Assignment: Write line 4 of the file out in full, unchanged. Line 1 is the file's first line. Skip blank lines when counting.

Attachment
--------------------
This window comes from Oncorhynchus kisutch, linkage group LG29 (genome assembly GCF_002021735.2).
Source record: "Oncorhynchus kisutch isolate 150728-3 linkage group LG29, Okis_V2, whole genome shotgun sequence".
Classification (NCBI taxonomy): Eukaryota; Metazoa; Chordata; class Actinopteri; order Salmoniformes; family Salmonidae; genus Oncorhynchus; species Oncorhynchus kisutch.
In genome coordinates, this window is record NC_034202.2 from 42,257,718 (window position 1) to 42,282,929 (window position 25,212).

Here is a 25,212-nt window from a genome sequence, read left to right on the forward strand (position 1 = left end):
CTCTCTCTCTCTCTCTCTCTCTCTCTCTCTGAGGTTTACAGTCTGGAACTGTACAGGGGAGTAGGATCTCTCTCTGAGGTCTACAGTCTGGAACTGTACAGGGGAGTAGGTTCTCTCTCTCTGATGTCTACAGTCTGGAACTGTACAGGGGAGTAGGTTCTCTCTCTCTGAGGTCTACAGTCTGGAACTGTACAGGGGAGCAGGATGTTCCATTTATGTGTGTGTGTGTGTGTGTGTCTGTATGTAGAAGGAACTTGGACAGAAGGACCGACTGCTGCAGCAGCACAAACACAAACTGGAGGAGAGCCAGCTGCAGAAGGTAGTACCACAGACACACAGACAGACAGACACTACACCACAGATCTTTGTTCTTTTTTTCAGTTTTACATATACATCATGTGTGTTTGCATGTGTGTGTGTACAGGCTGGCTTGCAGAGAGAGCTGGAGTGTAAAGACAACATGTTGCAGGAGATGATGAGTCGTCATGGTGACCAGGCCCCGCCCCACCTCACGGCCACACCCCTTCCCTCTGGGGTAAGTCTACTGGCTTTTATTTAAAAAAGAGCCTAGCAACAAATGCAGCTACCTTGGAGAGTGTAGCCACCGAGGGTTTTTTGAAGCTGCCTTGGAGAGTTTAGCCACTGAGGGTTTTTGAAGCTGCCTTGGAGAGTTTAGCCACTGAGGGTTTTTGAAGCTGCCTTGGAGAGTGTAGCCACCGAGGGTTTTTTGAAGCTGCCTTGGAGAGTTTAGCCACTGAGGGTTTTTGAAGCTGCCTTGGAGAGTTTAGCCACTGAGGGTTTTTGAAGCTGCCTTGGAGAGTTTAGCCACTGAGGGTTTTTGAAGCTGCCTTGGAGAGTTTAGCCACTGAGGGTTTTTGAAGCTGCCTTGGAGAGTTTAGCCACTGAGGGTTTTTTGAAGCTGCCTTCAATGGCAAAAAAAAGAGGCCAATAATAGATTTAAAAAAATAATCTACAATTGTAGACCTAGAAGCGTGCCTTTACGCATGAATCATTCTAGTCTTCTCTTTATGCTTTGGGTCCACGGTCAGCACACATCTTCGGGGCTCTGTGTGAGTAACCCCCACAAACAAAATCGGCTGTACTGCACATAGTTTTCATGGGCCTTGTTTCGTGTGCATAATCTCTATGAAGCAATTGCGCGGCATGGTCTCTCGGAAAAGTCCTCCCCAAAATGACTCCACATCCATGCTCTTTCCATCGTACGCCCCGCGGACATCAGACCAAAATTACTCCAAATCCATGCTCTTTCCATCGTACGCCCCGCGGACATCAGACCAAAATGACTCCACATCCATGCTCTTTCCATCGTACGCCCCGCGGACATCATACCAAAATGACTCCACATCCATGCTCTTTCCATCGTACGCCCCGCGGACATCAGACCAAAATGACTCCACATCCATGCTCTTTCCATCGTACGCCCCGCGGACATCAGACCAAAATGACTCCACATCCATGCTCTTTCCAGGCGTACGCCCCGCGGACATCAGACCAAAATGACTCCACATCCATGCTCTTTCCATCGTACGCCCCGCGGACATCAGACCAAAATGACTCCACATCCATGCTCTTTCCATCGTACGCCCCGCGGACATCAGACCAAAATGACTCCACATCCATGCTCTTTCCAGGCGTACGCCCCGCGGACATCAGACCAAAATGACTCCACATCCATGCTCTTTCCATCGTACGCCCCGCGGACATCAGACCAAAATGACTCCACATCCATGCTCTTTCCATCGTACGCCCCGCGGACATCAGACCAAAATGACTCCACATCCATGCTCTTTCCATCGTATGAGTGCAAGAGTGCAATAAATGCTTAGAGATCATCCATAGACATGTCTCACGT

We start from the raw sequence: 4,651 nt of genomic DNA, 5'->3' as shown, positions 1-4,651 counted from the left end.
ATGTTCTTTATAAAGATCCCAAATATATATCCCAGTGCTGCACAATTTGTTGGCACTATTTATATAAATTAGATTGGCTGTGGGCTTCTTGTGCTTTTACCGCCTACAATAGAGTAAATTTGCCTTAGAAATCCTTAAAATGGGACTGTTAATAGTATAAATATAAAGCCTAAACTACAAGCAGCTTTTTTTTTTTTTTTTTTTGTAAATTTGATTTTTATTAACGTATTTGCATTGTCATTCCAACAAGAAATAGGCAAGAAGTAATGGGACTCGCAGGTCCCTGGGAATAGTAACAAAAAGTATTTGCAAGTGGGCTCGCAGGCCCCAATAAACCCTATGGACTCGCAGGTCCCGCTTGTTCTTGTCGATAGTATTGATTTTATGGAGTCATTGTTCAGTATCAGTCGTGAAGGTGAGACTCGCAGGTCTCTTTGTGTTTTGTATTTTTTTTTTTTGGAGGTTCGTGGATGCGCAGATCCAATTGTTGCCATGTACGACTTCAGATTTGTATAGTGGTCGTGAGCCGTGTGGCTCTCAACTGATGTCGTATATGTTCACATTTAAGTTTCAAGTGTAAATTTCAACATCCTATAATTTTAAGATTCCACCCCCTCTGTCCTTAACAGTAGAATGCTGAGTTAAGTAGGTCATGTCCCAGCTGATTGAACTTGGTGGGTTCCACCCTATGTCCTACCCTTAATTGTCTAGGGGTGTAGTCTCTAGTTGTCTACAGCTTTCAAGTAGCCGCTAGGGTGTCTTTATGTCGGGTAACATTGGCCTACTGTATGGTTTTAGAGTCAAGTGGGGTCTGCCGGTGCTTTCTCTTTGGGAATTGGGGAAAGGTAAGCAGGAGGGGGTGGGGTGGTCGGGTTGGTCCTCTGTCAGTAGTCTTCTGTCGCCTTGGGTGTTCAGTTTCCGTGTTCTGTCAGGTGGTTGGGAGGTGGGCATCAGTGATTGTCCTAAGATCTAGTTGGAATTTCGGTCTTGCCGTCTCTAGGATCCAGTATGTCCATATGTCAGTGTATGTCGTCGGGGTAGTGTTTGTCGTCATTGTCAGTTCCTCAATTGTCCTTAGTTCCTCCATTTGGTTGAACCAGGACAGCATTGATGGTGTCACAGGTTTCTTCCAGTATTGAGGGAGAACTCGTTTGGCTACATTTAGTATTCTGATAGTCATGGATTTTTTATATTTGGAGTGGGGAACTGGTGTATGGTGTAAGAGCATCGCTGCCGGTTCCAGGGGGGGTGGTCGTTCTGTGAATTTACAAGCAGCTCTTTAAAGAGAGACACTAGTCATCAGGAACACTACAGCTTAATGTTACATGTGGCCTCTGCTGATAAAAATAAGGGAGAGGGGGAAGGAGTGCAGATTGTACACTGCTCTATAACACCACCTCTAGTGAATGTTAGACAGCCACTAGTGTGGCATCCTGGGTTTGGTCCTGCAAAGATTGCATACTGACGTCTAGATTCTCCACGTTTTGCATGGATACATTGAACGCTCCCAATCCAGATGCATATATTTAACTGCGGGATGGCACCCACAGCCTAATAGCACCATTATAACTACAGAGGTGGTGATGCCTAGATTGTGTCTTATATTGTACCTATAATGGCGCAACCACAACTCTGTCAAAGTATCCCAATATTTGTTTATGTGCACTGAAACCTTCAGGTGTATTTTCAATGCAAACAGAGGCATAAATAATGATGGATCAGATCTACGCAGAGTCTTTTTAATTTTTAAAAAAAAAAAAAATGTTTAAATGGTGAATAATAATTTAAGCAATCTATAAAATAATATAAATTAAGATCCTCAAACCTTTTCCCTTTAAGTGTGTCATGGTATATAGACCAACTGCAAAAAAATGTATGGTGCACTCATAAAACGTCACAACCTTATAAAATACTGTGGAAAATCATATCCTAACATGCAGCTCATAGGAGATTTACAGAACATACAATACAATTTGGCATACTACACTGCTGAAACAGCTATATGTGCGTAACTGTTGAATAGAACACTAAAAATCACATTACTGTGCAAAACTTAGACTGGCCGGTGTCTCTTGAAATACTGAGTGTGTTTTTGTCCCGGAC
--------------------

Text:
In genome coordinates, this window is record NC_034202.2 from 42,257,718 (window position 1) to 42,282,929 (window position 25,212).